Ms. Hutchins

Amy Hutchins

Lead Product Manager

BookingSuite (USA), Inc.

Amy Hutchins is a software professional with 12 years of experience designing and building consumer software and online services solutions. She is a Lead Product Manager at BookingSuite, and has spent the past three years focused exclusively on solutions for the hospitality industry. An advocate for non-tech-savvy consumers, Amy emphasizes a premium user experience in all software products.

In her current role, Amy has traveled all over the world meeting with hoteliers and learning about their specific pain points and everyday work experiences. By analyzing the nuances of how different hospitality software systems interact with each other, Amy strives to empower properties of all sizes by providing simple end-to-end software solutions to meet their unique needs. She loves the challenge of taking conceptually difficult tasks and distilling them into easy and intuitive solutions to facilitate increased productivity in work and life.

Before focusing on hospitality, Amy spent seven years at Microsoft in the Windows division. She spent much of her time in the identity and security space there. She brings that strong background to the hospitality industry, where she works to ensure a safe and enjoyable experience for hotel staff and guests alike.

Amy graduated from Duke University with a major in Computer Science and minors in Economics and Classical Civilizations. She doesnít get to use the latter quite as much as she had hoped, but it does prove useful when sheís traveling to historic destinations.

Please visit http://suite.booking.com/ for more information.

Ms. Hutchins can be contacted at (314) 302-9952 or amy.hutchins@booking.com

Coming Up In The December Online Hotel Business Review




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Feature Focus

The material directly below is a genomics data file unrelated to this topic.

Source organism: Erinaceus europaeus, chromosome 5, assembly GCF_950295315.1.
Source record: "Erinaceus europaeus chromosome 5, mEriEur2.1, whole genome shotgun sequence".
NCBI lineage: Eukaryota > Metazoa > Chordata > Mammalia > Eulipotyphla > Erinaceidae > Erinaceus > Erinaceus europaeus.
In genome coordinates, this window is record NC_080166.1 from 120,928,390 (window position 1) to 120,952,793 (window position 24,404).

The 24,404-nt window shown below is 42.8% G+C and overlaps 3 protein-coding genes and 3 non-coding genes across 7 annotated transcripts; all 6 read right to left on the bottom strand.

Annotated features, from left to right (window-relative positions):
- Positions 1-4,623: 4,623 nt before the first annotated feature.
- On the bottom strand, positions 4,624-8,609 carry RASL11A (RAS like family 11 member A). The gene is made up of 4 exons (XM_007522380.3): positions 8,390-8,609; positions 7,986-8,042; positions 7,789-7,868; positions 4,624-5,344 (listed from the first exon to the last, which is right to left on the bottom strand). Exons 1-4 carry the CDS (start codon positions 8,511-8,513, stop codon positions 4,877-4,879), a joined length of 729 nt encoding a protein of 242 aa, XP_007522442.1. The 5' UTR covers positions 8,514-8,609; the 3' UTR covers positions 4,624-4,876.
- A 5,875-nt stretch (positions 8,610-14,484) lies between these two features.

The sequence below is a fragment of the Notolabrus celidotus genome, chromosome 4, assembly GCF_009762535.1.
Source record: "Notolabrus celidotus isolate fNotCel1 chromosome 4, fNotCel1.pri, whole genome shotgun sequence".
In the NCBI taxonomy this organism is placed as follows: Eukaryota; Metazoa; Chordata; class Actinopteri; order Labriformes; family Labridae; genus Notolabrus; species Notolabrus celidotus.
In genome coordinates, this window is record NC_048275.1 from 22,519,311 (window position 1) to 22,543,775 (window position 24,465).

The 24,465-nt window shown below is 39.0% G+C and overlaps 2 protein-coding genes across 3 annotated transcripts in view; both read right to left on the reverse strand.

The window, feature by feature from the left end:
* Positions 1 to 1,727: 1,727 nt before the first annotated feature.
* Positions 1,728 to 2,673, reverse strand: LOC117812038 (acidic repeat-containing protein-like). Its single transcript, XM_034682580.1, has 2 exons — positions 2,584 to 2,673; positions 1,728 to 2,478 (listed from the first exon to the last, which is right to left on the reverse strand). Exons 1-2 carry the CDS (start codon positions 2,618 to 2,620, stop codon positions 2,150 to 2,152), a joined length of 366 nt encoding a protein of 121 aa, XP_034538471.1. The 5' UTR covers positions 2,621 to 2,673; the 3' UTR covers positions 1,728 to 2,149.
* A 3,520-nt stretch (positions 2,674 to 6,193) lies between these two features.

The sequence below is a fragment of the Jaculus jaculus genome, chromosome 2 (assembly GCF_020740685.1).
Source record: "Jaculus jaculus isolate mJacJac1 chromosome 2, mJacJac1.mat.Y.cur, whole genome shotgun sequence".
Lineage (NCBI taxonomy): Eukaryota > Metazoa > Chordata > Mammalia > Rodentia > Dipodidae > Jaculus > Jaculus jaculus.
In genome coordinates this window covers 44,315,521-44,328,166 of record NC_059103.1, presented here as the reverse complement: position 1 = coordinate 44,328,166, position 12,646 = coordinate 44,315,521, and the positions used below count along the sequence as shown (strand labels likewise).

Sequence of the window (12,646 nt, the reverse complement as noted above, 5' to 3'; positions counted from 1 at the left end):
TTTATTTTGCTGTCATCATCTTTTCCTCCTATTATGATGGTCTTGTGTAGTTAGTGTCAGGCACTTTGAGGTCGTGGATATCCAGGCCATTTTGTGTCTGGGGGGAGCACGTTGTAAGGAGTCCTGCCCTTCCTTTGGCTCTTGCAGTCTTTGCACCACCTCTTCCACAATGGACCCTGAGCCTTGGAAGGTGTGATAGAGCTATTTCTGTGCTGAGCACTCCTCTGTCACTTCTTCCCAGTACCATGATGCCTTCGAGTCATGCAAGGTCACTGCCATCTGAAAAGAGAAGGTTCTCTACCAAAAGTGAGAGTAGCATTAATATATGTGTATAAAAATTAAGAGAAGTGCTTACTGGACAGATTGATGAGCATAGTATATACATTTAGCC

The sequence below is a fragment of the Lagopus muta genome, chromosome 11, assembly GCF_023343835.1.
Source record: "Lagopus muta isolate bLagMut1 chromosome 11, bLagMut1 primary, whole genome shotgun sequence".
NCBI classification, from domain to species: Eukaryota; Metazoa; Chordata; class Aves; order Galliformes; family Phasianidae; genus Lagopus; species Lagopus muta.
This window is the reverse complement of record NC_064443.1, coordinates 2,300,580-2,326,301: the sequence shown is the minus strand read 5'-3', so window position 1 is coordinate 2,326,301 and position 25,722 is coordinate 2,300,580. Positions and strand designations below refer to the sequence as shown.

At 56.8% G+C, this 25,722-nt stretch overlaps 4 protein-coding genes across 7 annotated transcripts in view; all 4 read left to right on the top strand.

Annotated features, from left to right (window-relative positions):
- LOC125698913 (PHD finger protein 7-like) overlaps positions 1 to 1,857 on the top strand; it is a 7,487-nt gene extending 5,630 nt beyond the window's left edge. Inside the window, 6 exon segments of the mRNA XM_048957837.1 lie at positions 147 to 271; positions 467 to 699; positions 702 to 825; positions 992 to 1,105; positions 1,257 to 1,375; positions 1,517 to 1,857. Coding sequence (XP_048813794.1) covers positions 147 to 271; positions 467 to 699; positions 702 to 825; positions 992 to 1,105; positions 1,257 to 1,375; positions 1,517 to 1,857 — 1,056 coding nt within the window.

Hotel Law: Issues & Events
There is not a single area of a hotelís operation that isnít touched by some aspect of the law. Hotels and management companies employ an army of lawyers to advise and, if necessary, litigate issues which arise in the course of conducting their business. These lawyers typically specialize in specific areas of the law Ė real estate, construction, development, leasing, liability, franchising, food & beverage, human resources, environmental, insurance, taxes and more. In addition, issues and events can occur within the industry that have a major impact on the whole, and can spur further legal activity. One event which is certain to cause repercussions is Marriott Internationalís acquisition of Starwood Hotels and Resorts Worldwide. This newly combined company is now the largest hotel company in the world, encompassing 30 hotel brands, 5,500 hotels under management, and 1.1 million hotel rooms worldwide. In the hospitality industry, scale is particularly important Ė the most profitable companies are those with the most rooms in the most locations. As a result, this mega- transaction is likely to provoke an increase in Mergers & Acquisitions industry-wide. Many experts believe other larger hotel companies will now join forces with smaller operators to avoid being outpaced in the market. Companies that had not previously considered consolidation are now more likely to do so. Another legal issue facing the industry is the regulation of alternative lodging companies such as Airbnb and other firms that offer private, short-term rentals. Cities like San Francisco, Los Angeles and Santa Monica are at the forefront of efforts to legalize and control short-term rentals. However, those cities are finding itís much easier to adopt regulations on short-term rentals than it is to actually enforce them. The December issue of Hotel Business Review will examine these and other critical issues pertaining to hotel law and how some companies are adapting to them.